We’ve already reported on this but it’s worth re-iterating the issue especially as Moguldom Nation point out in their piece
The deal is already drawing criticism. Less than two years ago, LexisNexis downplayed ties to ICE, claiming it was “not working with them to build data infrastructure to assist their efforts.”
LexisNexis’s ICE contract was shared with The Intercept by Mijente, a Latinx advocacy organization that has criticized links between ICE and tech companies it says are profiting from human rights abuses.
Surveillance capitalism is a market-driven process where the commodity for sale is your personal data, according to a definition by Donell Holloway, who wrote for The Conversation while working as a senior research fellow at Edith Cowan University. Capturing and producing this data relies on mass surveillance of the internet, an activity often undertaken by companies that provide us with free online services, such as search engine Google and social media platform Facebook.
Companies collect and scrutinize our online behaviors (likes, dislikes, searches, social networks, purchases) to produce data that can be used to make money. It’s often done without us understanding the full extent of the surveillance, Holloway wrote.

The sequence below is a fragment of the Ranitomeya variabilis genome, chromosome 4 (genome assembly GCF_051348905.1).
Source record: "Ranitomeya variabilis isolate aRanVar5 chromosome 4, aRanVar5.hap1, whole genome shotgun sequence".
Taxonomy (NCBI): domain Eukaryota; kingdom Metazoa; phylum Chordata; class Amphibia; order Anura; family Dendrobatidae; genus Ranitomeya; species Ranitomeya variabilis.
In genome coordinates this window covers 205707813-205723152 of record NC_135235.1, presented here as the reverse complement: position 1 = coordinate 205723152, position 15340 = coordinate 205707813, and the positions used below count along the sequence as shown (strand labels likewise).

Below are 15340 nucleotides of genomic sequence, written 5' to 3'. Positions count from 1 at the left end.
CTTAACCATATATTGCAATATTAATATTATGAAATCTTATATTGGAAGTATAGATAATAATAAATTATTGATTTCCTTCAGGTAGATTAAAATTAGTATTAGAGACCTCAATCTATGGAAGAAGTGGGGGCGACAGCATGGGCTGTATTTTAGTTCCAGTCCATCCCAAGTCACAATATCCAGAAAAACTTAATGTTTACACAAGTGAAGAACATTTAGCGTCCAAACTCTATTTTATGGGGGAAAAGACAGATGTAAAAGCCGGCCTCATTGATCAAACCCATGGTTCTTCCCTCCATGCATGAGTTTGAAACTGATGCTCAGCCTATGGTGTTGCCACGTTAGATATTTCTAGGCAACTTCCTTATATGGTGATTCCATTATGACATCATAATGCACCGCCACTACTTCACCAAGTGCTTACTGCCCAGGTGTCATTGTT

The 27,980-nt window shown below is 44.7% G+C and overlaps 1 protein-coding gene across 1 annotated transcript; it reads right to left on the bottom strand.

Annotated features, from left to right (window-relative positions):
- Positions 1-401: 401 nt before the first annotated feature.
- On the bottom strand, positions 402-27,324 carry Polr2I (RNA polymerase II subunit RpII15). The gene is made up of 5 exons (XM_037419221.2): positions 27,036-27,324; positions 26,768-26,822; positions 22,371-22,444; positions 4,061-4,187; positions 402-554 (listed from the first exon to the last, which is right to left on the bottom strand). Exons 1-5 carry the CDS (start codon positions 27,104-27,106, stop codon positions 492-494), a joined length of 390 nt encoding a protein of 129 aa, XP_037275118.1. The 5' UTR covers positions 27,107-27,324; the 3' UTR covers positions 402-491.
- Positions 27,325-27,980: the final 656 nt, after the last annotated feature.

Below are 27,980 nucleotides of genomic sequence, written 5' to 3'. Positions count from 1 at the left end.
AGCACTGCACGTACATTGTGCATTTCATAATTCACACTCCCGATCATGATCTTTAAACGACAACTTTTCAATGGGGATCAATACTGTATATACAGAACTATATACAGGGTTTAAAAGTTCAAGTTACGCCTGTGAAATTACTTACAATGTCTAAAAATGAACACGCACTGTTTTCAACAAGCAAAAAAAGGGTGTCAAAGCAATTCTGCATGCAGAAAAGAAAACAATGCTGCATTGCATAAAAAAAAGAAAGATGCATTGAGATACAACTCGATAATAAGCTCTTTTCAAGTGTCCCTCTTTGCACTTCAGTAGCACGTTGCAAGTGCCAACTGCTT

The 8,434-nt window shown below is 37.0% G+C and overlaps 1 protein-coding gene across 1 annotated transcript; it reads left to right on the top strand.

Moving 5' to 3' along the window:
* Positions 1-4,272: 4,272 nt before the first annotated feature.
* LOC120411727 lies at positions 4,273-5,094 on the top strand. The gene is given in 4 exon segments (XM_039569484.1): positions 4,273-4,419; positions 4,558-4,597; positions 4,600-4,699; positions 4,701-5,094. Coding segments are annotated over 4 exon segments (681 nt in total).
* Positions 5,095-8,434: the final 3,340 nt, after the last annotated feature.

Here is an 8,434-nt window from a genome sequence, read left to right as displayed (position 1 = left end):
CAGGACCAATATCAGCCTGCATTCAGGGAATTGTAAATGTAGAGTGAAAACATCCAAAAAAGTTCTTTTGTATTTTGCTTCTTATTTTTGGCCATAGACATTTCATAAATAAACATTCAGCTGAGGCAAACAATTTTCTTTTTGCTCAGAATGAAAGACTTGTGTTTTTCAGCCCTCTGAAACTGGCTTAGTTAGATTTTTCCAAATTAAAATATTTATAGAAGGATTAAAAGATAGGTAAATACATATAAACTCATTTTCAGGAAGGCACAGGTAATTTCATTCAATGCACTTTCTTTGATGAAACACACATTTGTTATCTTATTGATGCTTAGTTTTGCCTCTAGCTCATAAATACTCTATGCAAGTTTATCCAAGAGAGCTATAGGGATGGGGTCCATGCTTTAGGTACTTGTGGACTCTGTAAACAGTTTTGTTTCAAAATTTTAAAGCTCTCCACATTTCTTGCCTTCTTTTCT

The ICE contract shows NexisLexis will give the U.S. Department of Homeland Security access to billions of records of personal data aggregated from public and private sources, including credit history, bankruptcy records, license plate images, and cellular subscriber information. The company will also provide analytical tools that can help police connect the data to “the right person,” The Intercept reported.
LexisNexis creates dossiers about citizens and the undocumented alike. Things like where you’ve lived, worked, what you’ve bought, your debt, run-ins with police, family members, driving history, and more. Even people who are diligent about their privacy can be identified and tracked, The Intercept reported. The company claims it has 283 million individual dossiers tied to “LexIDs,” unique identification codes that make it easy to pull material collected about a person. It claims “LexIDs” are 99.99 percent accurate.
If LexisNexis is not fudging its numbers, that means 28,300 people could potentially end up falsely accused in prisons due to its 0.01 percent of inaccurate information.
While you can at least try to block surveillance technologies like facial recognition or phone tracking, it’s almost impossible to be in the world today without generating computerized records like the ones LexisNexis gets and packages for resale, Sam Biddle wrote for The Intercept.
Lots more to read about Lexis Nexis and their ties to the surveillance state at